The FTSE Nareit All Equity REITs Index rose 4.36 in July, pushing year-to-date returns for the index over 25 percent as publicly-traded REITs across all sectors continued their strong recent runs. The only blemishes for the month came from lodging REITs (down 5.93 percent) and regional mall REITS (2.62 percent) as the rise of the Delta COVID-19 variant took some of the wind out of the sails of the broader economy. Still, both sectors remain up year-to-date, with lodging REITs up 10.33 percent and regional mall REITs up 50.77 percent.
Residential REITs led the way in the month, with total returns up 10.86 percent overall and 41.46 year-to-date. That strength is evident in all three of the segment’s subsectors with apartment REITs up 10.86 percent, manufactured home REITs up 13.56 percent and single-family rental REITs up 8.76 percent. For the year, those sectors are up 44.20 percent, 32.32 percent and 39.30 percent, respectively.
In addition to the strong market performance, there was another bit of good news for publicly-traded REITs this month with the publication of new research comparing the “returns of individual private funds with either U.S. or international investments against either U.S. or international equity REIT indexes over each private fund’s investment horizon.” According to the research, in the U.S., REIT returns beat private equity real estate risk-adjusted returns by 590 basis points and won 68 percent of “head-to-head matchups,” i.e., situations in which a REIT and a private equity real estate (PERE) fund had similar strategies. In global funds, REIT returns beat private equity returns by an average of 619 basis points and also won 68 percent of head-to-head matchups.
The research was conducted by Thomas R. Arnold, David C. Ling, and Andy Naranjo. Arnold is the former global head of real estate with the Abu Dhabi Investment Authority. Ling and Naranjo are both professors specializing in real estate at the University of Florida.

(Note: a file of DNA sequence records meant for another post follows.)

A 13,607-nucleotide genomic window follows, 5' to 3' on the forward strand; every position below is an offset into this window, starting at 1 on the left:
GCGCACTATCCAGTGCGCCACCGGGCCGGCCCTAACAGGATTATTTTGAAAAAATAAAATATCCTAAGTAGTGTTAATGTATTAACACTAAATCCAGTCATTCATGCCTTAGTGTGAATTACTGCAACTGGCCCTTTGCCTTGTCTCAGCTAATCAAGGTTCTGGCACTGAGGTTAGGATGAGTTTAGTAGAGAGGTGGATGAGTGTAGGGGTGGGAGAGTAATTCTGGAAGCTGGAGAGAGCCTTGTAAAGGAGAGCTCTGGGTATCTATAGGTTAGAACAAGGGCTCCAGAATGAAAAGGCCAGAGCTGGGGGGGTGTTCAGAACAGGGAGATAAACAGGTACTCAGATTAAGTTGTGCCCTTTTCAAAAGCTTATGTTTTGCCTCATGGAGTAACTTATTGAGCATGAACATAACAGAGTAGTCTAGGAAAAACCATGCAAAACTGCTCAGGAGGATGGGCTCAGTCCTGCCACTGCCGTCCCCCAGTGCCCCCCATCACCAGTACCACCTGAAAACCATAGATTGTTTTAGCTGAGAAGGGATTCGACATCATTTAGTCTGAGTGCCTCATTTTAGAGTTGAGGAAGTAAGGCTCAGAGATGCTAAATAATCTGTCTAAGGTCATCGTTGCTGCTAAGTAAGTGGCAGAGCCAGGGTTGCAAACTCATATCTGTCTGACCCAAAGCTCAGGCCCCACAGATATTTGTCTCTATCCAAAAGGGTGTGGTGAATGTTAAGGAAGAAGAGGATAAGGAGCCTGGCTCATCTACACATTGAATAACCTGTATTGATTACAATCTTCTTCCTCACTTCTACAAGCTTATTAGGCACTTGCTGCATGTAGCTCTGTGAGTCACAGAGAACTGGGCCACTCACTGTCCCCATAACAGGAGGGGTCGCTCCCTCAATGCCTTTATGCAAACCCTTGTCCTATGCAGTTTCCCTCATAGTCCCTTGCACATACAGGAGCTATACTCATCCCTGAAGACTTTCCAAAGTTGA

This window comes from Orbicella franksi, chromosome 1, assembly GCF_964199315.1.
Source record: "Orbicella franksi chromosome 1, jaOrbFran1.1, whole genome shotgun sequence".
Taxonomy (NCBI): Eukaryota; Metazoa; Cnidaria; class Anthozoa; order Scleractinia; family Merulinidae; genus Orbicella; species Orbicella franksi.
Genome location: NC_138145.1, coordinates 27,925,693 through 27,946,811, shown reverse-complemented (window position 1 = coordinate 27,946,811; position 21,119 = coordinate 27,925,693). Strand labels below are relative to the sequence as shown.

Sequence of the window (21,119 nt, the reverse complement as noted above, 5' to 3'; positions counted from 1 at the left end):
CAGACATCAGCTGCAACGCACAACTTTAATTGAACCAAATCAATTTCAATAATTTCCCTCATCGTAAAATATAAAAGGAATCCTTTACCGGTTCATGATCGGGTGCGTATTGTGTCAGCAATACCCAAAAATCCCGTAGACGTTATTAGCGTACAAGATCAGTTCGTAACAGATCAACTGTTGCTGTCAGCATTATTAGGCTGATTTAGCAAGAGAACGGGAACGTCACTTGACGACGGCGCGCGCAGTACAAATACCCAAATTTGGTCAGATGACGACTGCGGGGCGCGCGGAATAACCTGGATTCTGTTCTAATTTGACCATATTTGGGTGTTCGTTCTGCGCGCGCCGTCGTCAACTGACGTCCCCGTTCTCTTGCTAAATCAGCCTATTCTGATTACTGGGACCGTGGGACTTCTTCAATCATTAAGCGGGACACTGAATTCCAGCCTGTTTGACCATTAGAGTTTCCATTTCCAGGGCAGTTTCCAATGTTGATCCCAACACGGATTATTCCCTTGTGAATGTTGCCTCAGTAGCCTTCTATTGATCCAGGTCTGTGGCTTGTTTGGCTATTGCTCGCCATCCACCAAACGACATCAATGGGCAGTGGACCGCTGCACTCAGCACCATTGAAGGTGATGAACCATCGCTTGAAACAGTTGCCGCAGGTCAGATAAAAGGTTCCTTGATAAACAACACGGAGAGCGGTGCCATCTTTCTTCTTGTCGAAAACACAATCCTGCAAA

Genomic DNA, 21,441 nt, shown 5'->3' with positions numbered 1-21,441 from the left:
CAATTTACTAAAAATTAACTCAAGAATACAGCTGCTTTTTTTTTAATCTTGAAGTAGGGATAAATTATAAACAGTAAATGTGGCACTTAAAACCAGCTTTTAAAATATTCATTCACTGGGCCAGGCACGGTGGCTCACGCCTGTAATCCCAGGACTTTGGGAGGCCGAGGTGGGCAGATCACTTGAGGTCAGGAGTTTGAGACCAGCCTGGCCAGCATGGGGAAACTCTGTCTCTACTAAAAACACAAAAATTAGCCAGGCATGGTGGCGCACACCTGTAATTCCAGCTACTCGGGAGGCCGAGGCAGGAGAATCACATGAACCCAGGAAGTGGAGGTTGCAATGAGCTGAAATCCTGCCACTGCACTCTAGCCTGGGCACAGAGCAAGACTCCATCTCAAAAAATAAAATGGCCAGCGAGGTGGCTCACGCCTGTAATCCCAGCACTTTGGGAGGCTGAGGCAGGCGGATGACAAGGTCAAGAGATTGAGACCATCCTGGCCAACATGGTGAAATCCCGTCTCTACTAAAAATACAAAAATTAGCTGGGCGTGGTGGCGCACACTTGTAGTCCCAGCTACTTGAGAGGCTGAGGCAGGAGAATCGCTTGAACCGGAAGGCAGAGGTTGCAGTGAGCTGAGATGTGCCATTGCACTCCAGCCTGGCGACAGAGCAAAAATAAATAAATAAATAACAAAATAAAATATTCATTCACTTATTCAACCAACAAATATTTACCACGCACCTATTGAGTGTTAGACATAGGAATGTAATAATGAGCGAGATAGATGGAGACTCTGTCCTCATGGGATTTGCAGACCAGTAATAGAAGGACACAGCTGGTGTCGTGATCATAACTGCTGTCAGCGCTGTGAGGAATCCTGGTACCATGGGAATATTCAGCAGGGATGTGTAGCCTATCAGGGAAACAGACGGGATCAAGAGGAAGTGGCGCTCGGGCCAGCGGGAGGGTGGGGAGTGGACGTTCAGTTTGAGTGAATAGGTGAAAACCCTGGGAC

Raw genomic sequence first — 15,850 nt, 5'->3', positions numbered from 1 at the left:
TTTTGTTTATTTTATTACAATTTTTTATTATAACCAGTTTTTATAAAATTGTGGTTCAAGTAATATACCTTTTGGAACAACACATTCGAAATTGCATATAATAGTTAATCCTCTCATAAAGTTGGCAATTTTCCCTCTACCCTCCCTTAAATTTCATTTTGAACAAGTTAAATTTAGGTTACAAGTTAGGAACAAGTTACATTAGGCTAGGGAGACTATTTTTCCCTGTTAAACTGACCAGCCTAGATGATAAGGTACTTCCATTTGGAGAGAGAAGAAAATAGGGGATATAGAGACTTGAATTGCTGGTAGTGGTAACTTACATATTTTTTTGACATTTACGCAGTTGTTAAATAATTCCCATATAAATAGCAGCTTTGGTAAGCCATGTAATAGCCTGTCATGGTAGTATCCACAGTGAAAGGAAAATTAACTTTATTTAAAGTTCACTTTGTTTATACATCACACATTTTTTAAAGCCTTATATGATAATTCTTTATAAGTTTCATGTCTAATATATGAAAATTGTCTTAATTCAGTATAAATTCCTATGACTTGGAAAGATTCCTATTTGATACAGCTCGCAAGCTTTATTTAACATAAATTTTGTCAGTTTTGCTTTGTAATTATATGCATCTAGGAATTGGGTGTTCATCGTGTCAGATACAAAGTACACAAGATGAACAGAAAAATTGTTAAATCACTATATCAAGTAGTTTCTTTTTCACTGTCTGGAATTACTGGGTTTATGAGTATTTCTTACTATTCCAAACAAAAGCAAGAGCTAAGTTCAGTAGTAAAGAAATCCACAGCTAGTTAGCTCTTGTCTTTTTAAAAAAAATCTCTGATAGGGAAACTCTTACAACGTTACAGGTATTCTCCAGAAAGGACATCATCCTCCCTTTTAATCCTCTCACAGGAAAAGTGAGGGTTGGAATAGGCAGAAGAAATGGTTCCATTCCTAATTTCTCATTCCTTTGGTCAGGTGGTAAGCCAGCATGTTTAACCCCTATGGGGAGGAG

WMRE sat down with Nareit Executive Vice President and Economist John Worth to discuss July’s returns and to touch on the new research.
This transcript has been edited for length, style and clarity.
WMRE: Can you talk first briefly about the research?
John Worth: The reason we encouraged the authors to do this study was, firstly, we knew they had this unique dataset and a unique approach that would allow them to run these head-to-head comparisons. For a given investor in a given PERE fund, how would they have done if they had invested instead in REITs or other listed real estate equities? So, this was not just looking at indexes over time…. The addition of Tom Arnold, who has been around the real estate world for decades and run billions of dollars’ worth of real estate, is unique and noteworthy.
The key finding was that REITs outperformed PERE funds. The study looked at 375 U.S. and 255 international PERE closed-end funds with vintages between 2000 and 2014. The data encompasses over 200 managers and $480 billion in combined AUM. So it’s a broad-based look across PERE funds.
The bottom line is in the U.S., REIT returns exceeded PERE funds by 590 basis points and won almost 70 percent of the matchups. If you don’t risk adjust, REITs won 53 percent of the time and outperformed by 165 basis points. But it’s important to make the risk adjustment and factor in illiqiduity as a cost.
Globally, the results are very similar, with REIT returns exceeding by 619 basis points and winning 68 percent of matchups.
WMRE: Where did the dataset come from?
John Worth: They pulled the data from Cambridge Associates and cleaned up that data, did some analytics to make sure they can make an accurate comparison between the way returns are reported. And then completed the REIT comparisons. And this is also net of fees.